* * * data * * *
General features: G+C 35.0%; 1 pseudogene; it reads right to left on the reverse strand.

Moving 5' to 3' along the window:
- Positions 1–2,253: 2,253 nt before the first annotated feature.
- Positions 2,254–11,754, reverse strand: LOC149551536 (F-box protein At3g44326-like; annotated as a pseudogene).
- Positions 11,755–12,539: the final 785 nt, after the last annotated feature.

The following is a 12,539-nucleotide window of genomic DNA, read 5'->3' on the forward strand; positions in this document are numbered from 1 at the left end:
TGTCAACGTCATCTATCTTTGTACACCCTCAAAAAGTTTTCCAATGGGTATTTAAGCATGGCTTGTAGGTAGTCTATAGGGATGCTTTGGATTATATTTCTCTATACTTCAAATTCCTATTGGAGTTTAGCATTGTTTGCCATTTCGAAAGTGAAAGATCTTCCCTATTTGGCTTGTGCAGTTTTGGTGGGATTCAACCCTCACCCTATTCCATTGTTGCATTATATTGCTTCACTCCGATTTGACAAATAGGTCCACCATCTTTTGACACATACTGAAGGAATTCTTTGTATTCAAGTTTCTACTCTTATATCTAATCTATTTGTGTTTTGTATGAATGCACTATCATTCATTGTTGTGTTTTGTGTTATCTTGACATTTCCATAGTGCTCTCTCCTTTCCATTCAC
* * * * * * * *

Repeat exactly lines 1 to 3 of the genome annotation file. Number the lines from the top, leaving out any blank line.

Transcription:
General features: G+C 35.0%; 1 pseudogene; it reads right to left on the reverse strand.

Moving 5' to 3' along the window:
- Positions 1–2,253: 2,253 nt before the first annotated feature.